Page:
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Accrediting agency removes FAMU from probation

10

December

The regional accrediting body had good news for Florida A&M University today: the school is back in good standing.

The Southern Association of Colleges and Schools voted to remove FAMU from probation and the watchful eye that comes with it. That probation lasted one year and was mainly a result of the November 2011 hazing death of drum major Robert Champion and improper internal audits performed by a former FAMU employee.

“While we celebrate, let’s also remember that we have to keep up the good work that lead to this outcome,” FAMU Interim President Larry Robinson said during a conference call to inform the Board of Trustees about the decision.

Robinson and other university leaders are attending the SACS annual meeting in Atlanta where accreditation decisions are handed down.

It was last year's annual meeting where the probation was implemented. During that time, FAMU’s accreditation remained intact but the ruling created a dark cloud that affected recruitment and reputation.

From the time the probation was instituted, FAMU said it was already working to address the issues raised. The agency also received a positive report from a site visit team that spent several days at FAMU a few months ago.

The school said it was showing progress, including bringing the Marching 100 band off suspension under new tighter standards.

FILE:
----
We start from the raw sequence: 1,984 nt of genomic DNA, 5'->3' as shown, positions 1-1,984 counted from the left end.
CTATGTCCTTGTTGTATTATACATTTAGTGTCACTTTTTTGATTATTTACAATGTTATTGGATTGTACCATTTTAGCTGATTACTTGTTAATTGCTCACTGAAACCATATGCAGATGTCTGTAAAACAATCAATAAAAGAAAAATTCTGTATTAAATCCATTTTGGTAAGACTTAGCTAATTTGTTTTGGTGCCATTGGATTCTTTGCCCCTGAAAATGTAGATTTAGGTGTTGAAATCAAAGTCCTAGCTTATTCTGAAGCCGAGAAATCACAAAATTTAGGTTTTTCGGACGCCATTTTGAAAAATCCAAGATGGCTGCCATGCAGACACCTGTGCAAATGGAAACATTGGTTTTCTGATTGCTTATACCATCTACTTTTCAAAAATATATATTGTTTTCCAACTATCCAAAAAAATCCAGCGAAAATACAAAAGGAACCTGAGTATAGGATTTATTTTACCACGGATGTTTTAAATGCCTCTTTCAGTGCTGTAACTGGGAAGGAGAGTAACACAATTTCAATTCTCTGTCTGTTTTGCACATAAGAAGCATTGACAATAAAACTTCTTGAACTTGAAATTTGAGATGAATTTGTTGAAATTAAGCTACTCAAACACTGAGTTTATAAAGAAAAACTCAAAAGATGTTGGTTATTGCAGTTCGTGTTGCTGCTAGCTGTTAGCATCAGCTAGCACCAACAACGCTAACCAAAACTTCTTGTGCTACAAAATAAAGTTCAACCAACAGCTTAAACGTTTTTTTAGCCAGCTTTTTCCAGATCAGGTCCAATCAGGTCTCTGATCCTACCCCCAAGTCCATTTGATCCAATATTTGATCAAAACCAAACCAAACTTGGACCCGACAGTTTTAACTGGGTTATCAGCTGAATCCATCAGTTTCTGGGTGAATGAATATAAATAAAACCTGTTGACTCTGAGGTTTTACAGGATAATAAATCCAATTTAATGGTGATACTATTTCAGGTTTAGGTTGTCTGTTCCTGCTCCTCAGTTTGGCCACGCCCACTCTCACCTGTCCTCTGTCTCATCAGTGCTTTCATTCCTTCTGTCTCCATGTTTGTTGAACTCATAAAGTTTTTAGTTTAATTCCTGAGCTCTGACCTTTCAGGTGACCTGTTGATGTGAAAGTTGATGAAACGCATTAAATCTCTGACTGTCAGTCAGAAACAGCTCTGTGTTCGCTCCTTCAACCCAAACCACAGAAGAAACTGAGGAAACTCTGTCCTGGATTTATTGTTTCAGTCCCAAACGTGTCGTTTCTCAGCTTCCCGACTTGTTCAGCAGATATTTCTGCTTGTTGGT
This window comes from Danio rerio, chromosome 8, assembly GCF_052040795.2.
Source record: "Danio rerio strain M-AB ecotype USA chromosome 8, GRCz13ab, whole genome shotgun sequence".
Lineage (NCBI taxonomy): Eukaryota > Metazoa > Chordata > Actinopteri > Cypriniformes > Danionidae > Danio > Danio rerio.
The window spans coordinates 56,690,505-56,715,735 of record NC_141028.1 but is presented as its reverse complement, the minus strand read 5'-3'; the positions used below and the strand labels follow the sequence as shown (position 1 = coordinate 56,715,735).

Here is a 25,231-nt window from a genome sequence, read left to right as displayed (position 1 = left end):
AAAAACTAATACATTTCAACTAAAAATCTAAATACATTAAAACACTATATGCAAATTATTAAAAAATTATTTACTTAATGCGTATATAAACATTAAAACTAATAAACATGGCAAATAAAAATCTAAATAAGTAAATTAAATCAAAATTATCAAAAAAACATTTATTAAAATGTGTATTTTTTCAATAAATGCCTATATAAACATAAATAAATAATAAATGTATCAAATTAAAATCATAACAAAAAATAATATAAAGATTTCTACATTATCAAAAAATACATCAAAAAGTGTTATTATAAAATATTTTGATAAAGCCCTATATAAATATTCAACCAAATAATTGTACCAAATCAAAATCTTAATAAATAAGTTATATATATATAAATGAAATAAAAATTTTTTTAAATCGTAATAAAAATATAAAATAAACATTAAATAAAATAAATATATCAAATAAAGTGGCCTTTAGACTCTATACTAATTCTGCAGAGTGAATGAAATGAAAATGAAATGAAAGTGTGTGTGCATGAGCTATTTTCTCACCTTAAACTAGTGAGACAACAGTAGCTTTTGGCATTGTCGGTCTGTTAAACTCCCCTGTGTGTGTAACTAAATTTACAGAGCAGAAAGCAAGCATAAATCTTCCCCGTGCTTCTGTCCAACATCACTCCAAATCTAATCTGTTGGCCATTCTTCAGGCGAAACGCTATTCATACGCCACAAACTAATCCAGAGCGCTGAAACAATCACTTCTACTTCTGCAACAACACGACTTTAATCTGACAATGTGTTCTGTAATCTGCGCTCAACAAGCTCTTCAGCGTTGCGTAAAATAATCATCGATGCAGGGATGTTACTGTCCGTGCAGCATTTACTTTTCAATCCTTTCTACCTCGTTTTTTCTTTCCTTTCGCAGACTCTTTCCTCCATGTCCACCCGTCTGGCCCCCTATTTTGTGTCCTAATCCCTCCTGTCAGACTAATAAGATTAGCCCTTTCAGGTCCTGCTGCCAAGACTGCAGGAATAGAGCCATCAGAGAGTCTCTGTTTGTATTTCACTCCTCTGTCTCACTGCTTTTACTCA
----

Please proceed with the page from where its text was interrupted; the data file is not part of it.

If SACS was not satisfied with FAMU's progress, it could have kept the university on probation another year or taken it a step further and revoked accreditation, which could have made students ineligible for federal financial aid.

Instead, university leaders are now anticipating a formal letter outlining its good standing.

FAMU Student Body President Anthony Siders, a member of the Board of Trustees, praised Robinson for his leadership and repeated what has become the school’s battle cry: “Forward ever, backwards never. FAMU today, FAMU tomorrow and FAMU forever.”

Now that the school’s accreditation issues are cleared up, the board is now focusing on restarting its search for a permanent leader. Robinson has been serving as interim leader ever since President James Ammons resigned in July 2012 at the height of the hazing and auditing scandals.

Board members have faced pressure from students and alumni to allow Robinson to apply for the permanent position, though he agreed not to when he accepted the job of interim president.

The search was suspended earlier this year right before finalists -- Robinson not among them -- were to be publicly identified. At the time, trustees said the accreditation issues should be handled first before a new leader is brought in.

[Last modified: Tuesday, December 10, 2013 1:04pm]

    

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